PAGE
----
TSB recently reported its April 2018 gender pay gap results in line with the Equality Act 2010 (Gender Pay Gap Information Regulations 2017). The Groups mean gender pay gap increased from 31% (2017) to 31.2% (2018). So, what that means is the hourly rate for women in TSB is 31.2% lower than it is for men or, put another way, women earn 69p for every £1 that men earn. TSB’s median gender pay gap reduced slightly from 24% (2017) to 23.3% (2018).
What’s In A Number?
An analysis of TSB’s gender pay gap reports can be found below.
When talking about the gender pay gap people tend to talk about the median figure rather than the mean. The mean is calculated by adding up all of the wages of staff in TSB in a and dividing that figure by the number of staff. This means the final figure can be skewed by a small number of highly paid individuals, like Richard Meddings, Executive Chairman. The median is the number that falls in the middle of a range when everyone’s salaries are lined up from smallest to largest and is more representative when there is a lot of variation in pay.
Research by the Equalities and Human Rights Commission said that just one in five of the 400 companies it sampled had produced an action plan setting out how they were going to deal with the pay gaps, something which the Government expected all would do. TSB has produced no such action plan or target to measure its progress. We believe such action plans and targets should be mandatory or the reporting exercise will simply become a tick box exercise. It will become the end in itself, rather than the means to an end, namely equal pay.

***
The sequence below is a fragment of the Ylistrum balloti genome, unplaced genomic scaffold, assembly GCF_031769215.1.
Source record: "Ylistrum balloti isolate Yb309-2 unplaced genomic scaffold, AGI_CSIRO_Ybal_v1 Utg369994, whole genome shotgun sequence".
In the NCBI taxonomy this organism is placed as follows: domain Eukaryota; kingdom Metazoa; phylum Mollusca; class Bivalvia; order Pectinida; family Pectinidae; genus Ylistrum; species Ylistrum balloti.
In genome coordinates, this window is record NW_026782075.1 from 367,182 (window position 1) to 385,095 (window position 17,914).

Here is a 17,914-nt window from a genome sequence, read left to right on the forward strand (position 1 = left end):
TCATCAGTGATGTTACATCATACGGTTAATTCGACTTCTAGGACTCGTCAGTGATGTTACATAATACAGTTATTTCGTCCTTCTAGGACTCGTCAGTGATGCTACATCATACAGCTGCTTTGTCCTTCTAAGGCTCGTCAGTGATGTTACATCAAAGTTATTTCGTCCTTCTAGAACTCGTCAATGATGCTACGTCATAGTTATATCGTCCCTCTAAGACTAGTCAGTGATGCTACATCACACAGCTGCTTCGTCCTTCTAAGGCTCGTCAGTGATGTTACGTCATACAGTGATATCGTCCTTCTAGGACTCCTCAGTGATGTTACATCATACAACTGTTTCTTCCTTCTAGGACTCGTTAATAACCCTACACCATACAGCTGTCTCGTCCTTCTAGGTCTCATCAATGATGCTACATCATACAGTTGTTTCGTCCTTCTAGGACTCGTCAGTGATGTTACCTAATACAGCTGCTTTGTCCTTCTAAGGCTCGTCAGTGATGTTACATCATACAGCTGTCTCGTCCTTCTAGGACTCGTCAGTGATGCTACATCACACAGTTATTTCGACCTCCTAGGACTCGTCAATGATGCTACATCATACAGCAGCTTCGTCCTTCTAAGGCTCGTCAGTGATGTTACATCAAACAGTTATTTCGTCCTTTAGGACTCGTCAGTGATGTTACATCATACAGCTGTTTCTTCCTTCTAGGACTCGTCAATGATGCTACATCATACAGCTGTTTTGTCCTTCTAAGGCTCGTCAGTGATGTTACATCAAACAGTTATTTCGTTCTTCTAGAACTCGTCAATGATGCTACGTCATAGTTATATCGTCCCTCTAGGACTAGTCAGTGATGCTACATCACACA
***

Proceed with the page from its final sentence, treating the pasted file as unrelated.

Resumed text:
What’s The Story?
What many companies, including TSB keep stressing is that they don’t have an equal pay problem and the reason for the gender pay gap is “a higher proportion of women in junior roles and a higher proportion of men in senior roles”. But that kind of explanation will wear a bit thin if nothing changes over the next few years even when the new Chief Executive starts work. TSB has not got a comprehensive plan in place to increase the number of women in senior roles. Some organisations, including Lloyds Banking Group, have committed to increasing the number of women in senior roles with specific timescales. Targets like that drive change and allow staff to judge how well an organisation is doing. Equally, senior executives can be held accountable for their actions. TSB needs to set specific targets now.
The Government is also consulting on requiring employers to report their “ethnicity pay gap” and we think TSB should do that automatically. Following the BBC equal pay scandal, it was suggested that it should publish all staff salaries and benefits in order to create full pay transparency. Over time that would certainly deal with the pay gap issue.
We will be writing to the Government suggesting changes to the current regulations and would welcome the input of members. Members with any suggestions or any questions can contact the Union’s Advice Team on 01234 716029 or email us at email@example.com.